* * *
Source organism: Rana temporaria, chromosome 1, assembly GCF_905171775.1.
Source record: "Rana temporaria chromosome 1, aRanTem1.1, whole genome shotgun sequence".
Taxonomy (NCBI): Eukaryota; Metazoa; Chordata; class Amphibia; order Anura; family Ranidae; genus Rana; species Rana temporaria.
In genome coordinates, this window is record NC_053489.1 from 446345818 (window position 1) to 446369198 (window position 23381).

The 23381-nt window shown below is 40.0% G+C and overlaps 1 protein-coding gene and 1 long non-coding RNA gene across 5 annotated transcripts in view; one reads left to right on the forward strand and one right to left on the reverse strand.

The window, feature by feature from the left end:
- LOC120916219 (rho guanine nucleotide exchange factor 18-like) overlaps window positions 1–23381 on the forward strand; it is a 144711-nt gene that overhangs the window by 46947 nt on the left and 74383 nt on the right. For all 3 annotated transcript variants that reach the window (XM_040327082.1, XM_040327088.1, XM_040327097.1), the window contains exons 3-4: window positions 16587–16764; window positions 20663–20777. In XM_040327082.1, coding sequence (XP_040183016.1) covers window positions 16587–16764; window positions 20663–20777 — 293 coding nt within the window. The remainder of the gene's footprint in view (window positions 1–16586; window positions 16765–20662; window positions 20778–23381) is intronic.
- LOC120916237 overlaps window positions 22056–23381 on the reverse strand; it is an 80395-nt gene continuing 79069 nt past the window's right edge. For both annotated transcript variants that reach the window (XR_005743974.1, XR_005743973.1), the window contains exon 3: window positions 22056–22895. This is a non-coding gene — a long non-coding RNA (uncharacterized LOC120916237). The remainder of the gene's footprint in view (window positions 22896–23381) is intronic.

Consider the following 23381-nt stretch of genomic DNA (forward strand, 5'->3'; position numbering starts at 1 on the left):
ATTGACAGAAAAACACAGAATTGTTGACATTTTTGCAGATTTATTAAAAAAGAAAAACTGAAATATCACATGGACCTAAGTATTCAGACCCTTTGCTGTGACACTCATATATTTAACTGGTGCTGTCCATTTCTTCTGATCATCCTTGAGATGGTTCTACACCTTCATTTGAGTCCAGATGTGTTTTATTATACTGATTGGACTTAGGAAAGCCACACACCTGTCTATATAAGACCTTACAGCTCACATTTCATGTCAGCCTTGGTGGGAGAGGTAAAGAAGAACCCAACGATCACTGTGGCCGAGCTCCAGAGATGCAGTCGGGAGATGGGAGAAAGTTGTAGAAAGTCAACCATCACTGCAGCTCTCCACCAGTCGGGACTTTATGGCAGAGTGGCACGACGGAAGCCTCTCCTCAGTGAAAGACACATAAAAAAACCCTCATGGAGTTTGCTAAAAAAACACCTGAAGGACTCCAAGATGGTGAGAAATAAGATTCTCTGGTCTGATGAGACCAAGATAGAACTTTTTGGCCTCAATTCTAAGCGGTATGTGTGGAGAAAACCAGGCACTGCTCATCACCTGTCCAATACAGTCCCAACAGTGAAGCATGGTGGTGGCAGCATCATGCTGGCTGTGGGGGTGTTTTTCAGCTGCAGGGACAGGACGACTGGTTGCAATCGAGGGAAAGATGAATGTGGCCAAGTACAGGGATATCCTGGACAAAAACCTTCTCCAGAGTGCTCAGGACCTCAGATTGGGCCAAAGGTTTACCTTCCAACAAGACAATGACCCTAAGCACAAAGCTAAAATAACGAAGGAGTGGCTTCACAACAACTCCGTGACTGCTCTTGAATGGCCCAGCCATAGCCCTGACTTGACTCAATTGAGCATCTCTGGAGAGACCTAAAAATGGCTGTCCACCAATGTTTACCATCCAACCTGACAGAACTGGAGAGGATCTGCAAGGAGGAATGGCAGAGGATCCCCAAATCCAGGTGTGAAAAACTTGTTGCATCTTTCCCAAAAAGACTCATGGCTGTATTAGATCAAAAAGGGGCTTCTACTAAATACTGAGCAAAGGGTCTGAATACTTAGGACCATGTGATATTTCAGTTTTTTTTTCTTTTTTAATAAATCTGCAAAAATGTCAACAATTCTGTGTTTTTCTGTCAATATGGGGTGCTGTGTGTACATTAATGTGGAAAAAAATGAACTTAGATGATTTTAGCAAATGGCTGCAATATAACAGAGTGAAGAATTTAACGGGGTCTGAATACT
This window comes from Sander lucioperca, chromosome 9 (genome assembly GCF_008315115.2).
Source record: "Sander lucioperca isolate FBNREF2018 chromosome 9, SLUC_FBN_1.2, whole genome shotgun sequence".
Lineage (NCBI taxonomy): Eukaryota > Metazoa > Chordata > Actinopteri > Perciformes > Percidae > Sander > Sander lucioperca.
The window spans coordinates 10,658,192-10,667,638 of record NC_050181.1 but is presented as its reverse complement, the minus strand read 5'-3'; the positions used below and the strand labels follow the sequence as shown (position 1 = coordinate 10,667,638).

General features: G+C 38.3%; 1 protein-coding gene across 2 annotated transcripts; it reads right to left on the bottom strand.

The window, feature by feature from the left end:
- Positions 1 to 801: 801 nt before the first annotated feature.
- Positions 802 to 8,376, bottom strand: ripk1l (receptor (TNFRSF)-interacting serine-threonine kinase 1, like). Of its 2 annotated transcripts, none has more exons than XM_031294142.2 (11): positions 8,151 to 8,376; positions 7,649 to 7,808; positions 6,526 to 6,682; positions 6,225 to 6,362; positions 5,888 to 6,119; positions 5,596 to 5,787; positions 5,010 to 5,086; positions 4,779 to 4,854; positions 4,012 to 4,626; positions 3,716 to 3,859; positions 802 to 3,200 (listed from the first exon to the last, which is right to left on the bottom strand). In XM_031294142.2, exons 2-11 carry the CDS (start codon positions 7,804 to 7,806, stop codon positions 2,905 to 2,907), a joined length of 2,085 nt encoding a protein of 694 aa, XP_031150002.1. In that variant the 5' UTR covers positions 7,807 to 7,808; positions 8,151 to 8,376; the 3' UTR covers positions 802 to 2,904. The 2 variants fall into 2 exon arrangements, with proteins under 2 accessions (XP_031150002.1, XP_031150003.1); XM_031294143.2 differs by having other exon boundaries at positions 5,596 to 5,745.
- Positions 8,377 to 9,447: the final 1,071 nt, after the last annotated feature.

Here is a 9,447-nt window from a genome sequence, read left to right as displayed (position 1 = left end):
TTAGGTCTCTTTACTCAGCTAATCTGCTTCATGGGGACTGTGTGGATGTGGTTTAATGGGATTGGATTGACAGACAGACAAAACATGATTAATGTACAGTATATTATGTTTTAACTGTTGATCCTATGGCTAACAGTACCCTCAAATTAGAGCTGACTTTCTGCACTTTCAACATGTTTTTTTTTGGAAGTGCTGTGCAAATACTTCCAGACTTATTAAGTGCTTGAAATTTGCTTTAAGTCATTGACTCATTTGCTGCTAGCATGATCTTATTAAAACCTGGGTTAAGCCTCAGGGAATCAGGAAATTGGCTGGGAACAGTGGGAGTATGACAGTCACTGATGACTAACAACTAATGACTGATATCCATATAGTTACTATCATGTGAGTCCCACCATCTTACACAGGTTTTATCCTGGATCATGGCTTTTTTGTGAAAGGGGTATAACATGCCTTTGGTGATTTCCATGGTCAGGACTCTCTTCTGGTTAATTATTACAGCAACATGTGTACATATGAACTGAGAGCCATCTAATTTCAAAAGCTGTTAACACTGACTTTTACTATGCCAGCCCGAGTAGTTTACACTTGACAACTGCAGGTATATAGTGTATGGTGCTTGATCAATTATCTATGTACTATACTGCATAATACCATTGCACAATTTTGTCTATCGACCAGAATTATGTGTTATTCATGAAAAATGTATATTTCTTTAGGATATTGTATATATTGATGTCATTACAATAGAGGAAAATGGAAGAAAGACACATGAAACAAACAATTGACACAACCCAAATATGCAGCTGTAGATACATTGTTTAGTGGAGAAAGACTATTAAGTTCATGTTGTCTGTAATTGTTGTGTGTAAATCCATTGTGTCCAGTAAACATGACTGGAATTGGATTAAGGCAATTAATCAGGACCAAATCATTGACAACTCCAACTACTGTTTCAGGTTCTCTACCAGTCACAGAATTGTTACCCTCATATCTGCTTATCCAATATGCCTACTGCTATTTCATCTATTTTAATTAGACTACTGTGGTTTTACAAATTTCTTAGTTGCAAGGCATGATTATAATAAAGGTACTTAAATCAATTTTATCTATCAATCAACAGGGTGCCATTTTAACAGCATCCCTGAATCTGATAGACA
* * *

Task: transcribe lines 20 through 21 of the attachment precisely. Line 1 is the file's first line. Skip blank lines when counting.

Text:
Here is a 9,447-nt window from a genome sequence, read left to right as displayed (position 1 = left end):
TTAGGTCTCTTTACTCAGCTAATCTGCTTCATGGGGACTGTGTGGATGTGGTTTAATGGGATTGGATTGACAGACAGACAAAACATGATTAATGTACAGTATATTATGTTTTAACTGTTGATCCTATGGCTAACAGTACCCTCAAATTAGAGCTGACTTTCTGCACTTTCAACATGTTTTTTTTTGGAAGTGCTGTGCAAATACTTCCAGACTTATTAAGTGCTTGAAATTTGCTTTAAGTCATTGACTCATTTGCTGCTAGCATGATCTTATTAAAACCTGGGTTAAGCCTCAGGGAATCAGGAAATTGGCTGGGAACAGTGGGAGTATGACAGTCACTGATGACTAACAACTAATGACTGATATCCATATAGTTACTATCATGTGAGTCCCACCATCTTACACAGGTTTTATCCTGGATCATGGCTTTTTTGTGAAAGGGGTATAACATGCCTTTGGTGATTTCCATGGTCAGGACTCTCTTCTGGTTAATTATTACAGCAACATGTGTACATATGAACTGAGAGCCATCTAATTTCAAAAGCTGTTAACACTGACTTTTACTATGCCAGCCCGAGTAGTTTACACTTGACAACTGCAGGTATATAGTGTATGGTGCTTGATCAATTATCTATGTACTATACTGCATAATACCATTGCACAATTTTGTCTATCGACCAGAATTATGTGTTATTCATGAAAAATGTATATTTCTTTAGGATATTGTATATATTGATGTCATTACAATAGAGGAAAATGGAAGAAAGACACATGAAACAAACAATTGACACAACCCAAATATGCAGCTGTAGATACATTGTTTAGTGGAGAAAGACTATTAAGTTCATGTTGTCTGTAATTGTTGTGTGTAAATCCATTGTGTCCAGTAAACATGACTGGAATTGGATTAAGGCAATTAATCAGGACCAAATCATTGACAACTCCAACTACTGTTTCAGGTTCTCTACCAGTCACAGAATTGTTACCCTCATATCTGCTTATCCAATATGCCTACTGCTATTTCATCTATTTTAATTAGACTACTGTGGTTTTACAAATTTCTTAGTTGCAAGGCATGATTATAATAAAGGTACTTAAATCAATTTTATCTATCAATCAACAGGGTGCCATTTTAACAGCATCCCTGAATCTGATAGACA